mist

Final Days in Spain, Part 1: Doused

After the two days of rain, we rested for another day, hoping that this would give the crags a chance to dry out. Since the weather had warmed up (some), we hadn’t been climbing at the Bruixes Wall, instead preferring the steeper and less-polished offerings available at Sector Regina. Before the rain, I’d put a few days into sorting out how to climb steep tufas properly on El Repte (8a/13b), realizing how little I knew about resting properly to make the route feel like its grade in the process. As I built up more confidence in my hand, I found myself progressing in my knowledge, too, of tufa-surfing, understanding and discovering knee bars more and more as I went. I’d one-hung the route on the last day I’d been on it, and I felt a send was imminent…but alas, the rain had different plans for me.

We headed up to the crag on Saturday to find a forest of dripping, soaking tufas awaiting our disappointed discovery. No! Not a chance of climbing anything up there – our spirits were dampened with the sight of the drenched cliff, for sure. Talking to our Spanish friends the next day, we found out that it takes two or three WEEKS for Regina and other tufa-ed crags to dry after a mere two days of rain like that. Coming from Wyoming, where you can climb on dry rock about an hour after rain stops, this seemed totally nuts – but I believe it after seeing it, and it definitely was a good thing to witness. We’ll certainly take it into account when planning our next climbing trip to Spain (2013!), as it would be incredibly disappointing to show up during a rainy time and find nothing dry enough to climb.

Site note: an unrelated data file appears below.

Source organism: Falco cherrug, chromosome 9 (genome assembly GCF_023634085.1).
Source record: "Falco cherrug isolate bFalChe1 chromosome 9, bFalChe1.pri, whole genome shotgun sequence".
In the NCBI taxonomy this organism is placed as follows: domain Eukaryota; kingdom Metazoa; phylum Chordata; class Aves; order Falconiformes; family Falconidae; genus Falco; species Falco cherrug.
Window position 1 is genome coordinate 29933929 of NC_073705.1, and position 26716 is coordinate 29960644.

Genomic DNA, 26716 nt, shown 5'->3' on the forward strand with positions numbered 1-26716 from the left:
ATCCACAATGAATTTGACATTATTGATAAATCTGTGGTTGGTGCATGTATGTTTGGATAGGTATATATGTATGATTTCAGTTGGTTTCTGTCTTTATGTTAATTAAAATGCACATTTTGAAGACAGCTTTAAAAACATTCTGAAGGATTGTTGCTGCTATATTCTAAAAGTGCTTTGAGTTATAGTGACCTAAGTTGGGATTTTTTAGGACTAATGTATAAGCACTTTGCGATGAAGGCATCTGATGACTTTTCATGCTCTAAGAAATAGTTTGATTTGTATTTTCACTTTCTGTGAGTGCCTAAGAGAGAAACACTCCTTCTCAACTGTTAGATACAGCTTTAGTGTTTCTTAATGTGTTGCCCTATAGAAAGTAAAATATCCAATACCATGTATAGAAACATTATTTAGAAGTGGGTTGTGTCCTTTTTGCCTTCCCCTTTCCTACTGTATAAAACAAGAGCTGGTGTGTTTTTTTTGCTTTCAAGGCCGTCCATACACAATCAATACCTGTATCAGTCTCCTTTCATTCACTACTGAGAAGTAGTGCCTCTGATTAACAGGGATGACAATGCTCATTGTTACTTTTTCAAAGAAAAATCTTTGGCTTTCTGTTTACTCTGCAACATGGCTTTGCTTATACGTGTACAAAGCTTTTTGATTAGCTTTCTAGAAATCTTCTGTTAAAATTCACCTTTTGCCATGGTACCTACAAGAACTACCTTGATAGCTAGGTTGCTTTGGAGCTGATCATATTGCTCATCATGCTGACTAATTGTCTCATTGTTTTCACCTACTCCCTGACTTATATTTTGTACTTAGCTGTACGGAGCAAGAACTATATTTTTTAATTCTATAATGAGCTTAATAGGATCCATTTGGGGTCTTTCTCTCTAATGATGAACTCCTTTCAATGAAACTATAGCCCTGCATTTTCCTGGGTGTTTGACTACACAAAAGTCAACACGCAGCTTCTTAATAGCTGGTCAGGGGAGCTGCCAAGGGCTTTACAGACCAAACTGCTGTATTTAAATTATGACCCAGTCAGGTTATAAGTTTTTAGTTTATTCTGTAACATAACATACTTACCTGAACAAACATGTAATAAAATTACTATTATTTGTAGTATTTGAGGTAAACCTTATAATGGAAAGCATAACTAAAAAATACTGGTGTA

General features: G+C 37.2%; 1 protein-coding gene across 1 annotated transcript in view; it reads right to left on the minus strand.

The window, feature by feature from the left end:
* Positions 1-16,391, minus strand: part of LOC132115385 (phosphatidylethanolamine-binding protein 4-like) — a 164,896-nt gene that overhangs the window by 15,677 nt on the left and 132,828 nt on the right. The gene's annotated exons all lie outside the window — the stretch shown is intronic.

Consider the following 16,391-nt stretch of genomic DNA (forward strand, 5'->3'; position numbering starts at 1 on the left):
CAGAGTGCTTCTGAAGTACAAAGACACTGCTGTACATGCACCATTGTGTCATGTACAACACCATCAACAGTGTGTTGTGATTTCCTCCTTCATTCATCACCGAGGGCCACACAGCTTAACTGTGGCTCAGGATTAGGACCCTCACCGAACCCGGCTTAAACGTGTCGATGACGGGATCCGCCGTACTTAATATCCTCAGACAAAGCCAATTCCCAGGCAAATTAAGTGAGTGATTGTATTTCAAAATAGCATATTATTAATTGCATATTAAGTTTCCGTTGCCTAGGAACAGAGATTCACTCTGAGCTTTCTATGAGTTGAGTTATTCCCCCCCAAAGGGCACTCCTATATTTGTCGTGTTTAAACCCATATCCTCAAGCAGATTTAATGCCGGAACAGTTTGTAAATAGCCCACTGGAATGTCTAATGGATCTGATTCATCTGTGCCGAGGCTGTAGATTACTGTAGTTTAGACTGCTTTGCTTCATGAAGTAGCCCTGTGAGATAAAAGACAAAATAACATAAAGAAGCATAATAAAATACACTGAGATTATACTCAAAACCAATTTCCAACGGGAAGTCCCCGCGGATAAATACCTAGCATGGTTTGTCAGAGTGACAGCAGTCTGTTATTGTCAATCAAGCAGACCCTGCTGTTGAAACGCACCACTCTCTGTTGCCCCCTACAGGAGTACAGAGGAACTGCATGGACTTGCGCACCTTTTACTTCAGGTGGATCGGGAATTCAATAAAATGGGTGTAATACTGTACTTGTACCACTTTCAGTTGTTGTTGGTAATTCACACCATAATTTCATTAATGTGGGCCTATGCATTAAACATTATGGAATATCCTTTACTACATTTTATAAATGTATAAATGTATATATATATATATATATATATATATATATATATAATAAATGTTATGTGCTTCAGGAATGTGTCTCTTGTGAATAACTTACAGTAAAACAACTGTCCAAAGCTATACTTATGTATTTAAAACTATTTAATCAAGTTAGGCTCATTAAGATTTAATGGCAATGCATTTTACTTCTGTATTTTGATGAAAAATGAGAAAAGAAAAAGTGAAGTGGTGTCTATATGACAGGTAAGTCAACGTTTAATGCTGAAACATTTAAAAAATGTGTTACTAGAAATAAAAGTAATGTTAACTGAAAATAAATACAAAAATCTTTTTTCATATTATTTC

Sunday, back at Regina, we got on the one dry climb at the crag (to be honest,the bottom three bolts of tufa-ed climbing was wet, but after that, it was dry), an unnamed 8a that we’d both tried at the end of a couple of other days of climbing. Kevin managed to send it; I warmed up bolt-to-bolting it and then one-hung it twice.

We planned to take Monday off and then climb Tuesday and Wednesday, departing Thursday morning at 5 a.m. However, the knowledge of the dampened crag and the end-of-trip fatigue and disenchantment had set in hard for us by this point – our traveling companions had all left, and we felt little motivation, especially when seeing the moisture still in the air down in the valley below:

So we ended up staying on the couch all day long on Tuesday, too, after Monday’s rest day. I literally had no energy or go-juice to be found; these days happen sometimes. As weird as such a feeling is to me, I figured I should just honor it and not feel bad about it, knowing that my return home and starting back into structured training was just around the corner.

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